Bahia Santa Maria turned out to be a pleasant resting stop for us. We arrived on Friday, March 12th and had to stay at least for one full day to dodge some weather, but we ended up staying over the weekend. It's funny to realize that we spent our three weekend anchored in the same bay from Saturday to Monday. Maybe we are still conditioned to rest at this time of the week, despite having, most of the time, no reason to know and no idea of what day it is.
Santa Maria is a natural bay with almost no human development: there are a couple of buildings for a fisherman camp but that's all. On our port side, we had the green rocky mountains that offered us their shelter against the elements - not so much the wind that was still too northerly, but mainly the ocean swell, making for a nice flat anchorage. No trail on these mountains, but nice little beaches down small cliffs. At our bow, the fisherman camp and the beginning of a long white beach that prolonged to our starboard side and most of the rest of the bay to the East. On the other side of those sand banks, the next possible stop on the Baja southbound route, Bahia Magdalena. We ended up deciding not to go and that's how we spent one more day here. More South towards our starboard quarter, the mountain of Magdalena Bay, that looked pretty similar to ours, offers the shelter of Man of War Cove, the most famous anchorage on the other side.
Between us and the beach is a fishing boat that was anchored when we arrived on Friday. We wondered if it was the source of the blurry lights we saw during our bight crossing night. I guess we'll never know... We've seen a panga that comes in and out of the bay. They apparently also go to that ship. They offered Yalçın to buy lobster this morning. At night, the fishing ship has all its lights on, including the navigation lights. It's puzzling. We thought they would leave on the first night but they didn't, or at least not before we went to bed (at... 9PM! Passage life!).
Between the fishing boat and us, thousands of birds come spend their middle of the day. Sea gulls and brown pelicans (the common species we've seen so far) as well as pelicans with flashier colors (they just looked like they are painted with different colors and we are not enough into birding to identify them - MoutMout if you are reading, we need your help, they are not inside the book!)... They all face the wind and seek the protection behind the tallest peak of the mountain. The ones which arrive later take place behind and by the end of the morning, an army of bird is floating up and down at the rythme of the little wind chops. They extend all the way to the other sailboats.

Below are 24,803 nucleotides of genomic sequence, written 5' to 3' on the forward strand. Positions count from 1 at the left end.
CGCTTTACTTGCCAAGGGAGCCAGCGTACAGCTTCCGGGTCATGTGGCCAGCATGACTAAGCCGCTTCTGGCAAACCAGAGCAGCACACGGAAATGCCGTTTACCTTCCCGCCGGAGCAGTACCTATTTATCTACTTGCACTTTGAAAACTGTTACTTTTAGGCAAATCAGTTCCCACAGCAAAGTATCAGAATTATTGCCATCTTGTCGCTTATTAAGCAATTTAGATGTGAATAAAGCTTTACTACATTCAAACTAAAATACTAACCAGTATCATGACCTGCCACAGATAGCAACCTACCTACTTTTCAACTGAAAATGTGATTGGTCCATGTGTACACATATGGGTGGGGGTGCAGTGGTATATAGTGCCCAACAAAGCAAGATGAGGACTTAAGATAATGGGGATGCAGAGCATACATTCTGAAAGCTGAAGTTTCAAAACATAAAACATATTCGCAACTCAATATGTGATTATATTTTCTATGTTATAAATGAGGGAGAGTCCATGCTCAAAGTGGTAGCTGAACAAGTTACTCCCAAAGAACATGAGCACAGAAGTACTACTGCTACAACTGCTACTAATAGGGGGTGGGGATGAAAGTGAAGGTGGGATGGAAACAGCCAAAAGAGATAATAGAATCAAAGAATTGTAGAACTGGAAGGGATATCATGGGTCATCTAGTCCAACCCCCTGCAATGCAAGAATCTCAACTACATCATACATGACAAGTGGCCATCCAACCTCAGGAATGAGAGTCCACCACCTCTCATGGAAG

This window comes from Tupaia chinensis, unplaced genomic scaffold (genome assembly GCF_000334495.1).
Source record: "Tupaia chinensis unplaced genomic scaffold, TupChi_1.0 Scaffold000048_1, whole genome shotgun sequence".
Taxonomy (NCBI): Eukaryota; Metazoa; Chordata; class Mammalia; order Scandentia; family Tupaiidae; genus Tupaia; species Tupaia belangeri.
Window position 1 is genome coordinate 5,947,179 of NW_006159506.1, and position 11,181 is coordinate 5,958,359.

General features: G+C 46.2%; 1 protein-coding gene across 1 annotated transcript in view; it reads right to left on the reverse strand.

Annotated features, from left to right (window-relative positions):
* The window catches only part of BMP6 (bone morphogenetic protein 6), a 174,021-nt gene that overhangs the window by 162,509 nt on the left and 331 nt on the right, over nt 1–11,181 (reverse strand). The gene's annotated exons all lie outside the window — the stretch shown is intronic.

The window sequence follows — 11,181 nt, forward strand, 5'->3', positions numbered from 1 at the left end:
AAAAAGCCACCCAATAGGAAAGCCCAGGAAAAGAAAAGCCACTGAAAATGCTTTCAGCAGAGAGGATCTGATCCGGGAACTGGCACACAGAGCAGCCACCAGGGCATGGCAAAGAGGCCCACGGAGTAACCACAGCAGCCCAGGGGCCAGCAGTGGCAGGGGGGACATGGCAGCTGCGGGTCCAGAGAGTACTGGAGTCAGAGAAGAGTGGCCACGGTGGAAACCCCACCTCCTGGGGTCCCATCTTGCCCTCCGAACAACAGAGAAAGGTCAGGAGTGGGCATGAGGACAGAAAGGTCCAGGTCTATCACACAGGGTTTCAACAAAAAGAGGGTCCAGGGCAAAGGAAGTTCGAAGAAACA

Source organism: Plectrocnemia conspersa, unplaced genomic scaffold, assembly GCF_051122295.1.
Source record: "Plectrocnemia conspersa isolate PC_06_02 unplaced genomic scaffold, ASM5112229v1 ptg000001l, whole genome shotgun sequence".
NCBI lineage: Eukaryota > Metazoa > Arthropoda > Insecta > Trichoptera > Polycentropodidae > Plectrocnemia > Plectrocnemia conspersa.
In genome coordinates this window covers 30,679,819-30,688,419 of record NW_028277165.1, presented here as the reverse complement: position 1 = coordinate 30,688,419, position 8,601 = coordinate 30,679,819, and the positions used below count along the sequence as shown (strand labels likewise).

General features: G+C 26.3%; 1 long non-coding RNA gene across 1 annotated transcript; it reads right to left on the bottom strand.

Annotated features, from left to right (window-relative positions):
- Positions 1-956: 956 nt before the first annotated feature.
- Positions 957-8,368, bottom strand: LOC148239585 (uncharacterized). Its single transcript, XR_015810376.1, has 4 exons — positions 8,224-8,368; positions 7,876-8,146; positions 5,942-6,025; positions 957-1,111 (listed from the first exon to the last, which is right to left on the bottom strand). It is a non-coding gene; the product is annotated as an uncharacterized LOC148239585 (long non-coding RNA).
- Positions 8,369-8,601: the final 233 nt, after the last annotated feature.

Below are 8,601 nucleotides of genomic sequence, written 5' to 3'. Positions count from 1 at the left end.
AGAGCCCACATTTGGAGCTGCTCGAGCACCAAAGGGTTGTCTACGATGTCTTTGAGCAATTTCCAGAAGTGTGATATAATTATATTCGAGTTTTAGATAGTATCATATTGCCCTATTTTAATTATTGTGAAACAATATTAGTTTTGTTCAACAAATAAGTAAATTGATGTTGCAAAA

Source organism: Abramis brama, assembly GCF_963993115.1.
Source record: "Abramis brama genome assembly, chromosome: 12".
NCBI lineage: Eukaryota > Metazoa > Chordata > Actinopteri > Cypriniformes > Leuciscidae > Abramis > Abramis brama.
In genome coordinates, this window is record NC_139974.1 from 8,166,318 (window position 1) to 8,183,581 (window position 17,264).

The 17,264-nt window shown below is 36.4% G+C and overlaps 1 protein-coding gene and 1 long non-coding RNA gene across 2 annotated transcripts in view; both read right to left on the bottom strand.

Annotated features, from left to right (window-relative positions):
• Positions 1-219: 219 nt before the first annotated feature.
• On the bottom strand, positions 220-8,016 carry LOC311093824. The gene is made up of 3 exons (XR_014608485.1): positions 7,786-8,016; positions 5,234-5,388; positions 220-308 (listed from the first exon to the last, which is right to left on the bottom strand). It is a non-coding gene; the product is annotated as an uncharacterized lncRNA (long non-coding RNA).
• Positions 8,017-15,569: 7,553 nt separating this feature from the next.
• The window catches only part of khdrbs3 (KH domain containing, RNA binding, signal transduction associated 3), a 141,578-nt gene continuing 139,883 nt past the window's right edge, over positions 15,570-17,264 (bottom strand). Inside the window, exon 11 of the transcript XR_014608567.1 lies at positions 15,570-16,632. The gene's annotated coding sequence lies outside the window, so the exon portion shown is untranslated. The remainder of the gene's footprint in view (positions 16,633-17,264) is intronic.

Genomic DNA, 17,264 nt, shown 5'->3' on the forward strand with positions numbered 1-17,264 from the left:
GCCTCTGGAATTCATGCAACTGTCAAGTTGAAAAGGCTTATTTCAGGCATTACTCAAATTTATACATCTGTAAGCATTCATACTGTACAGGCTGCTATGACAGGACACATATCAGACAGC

Anchored less deep into the bay than Tirb, there was a sailboat when we arrived. The conditions looked shacky for them as we sailed pass, which is what comforted us in sailing deeper for a better protection. We sailed quite close to check if they were fine nobody was on the deck but the companion way seemed opened. By Sunday, they had taken off, probably taking advantage of the wind that had calmed down. Another boat had arrived on Saturday and had anchored in between us. No contact either and none of us three has tried to dinghy to shore or anywhere else. One must admit that the wind didn't make it seem easy.
Despite the wind hauling in the rig for most of the weekend, the place was peaceful, because remote and untouched. We had a little more internet than before and could finally upload most of the pictures and program the pending blogs (we treat you guys!). We were able to catch up on little things and chill after a somewhat intense week of sailing. We even find time to shower, cook and watch a movie. In summary, we made ourselves at home for the duration of a weekend, just enough to recharge and prepare our passage for the last part of our Pacific Coast journey along the Baja peninsula. This is the longest bight to Cabo San Lucas, a city that sounds like the Cancun of the West Coast, with overpriced yachts and fishing boats, jetskis and luxurious hotels; definitely another side of Mexico, really far from the remote places our sails have lead us so far. We still have an afternoon in paradise to decide on our course of action to make the most of that pitstop: we need to restock on water, food, propane and maybe other consumables we use onboard, do some boat and laundry cleaning, prepare what's coming next on the road, maybe use some high speed internet for fun and less fun endeavours (tax season is approaching!) and see if we can enjoy some of the snorkeling that is also apparently available around the Cabo area... But let's enjoy a little more of the Santa Maria Bay before we dive into all that...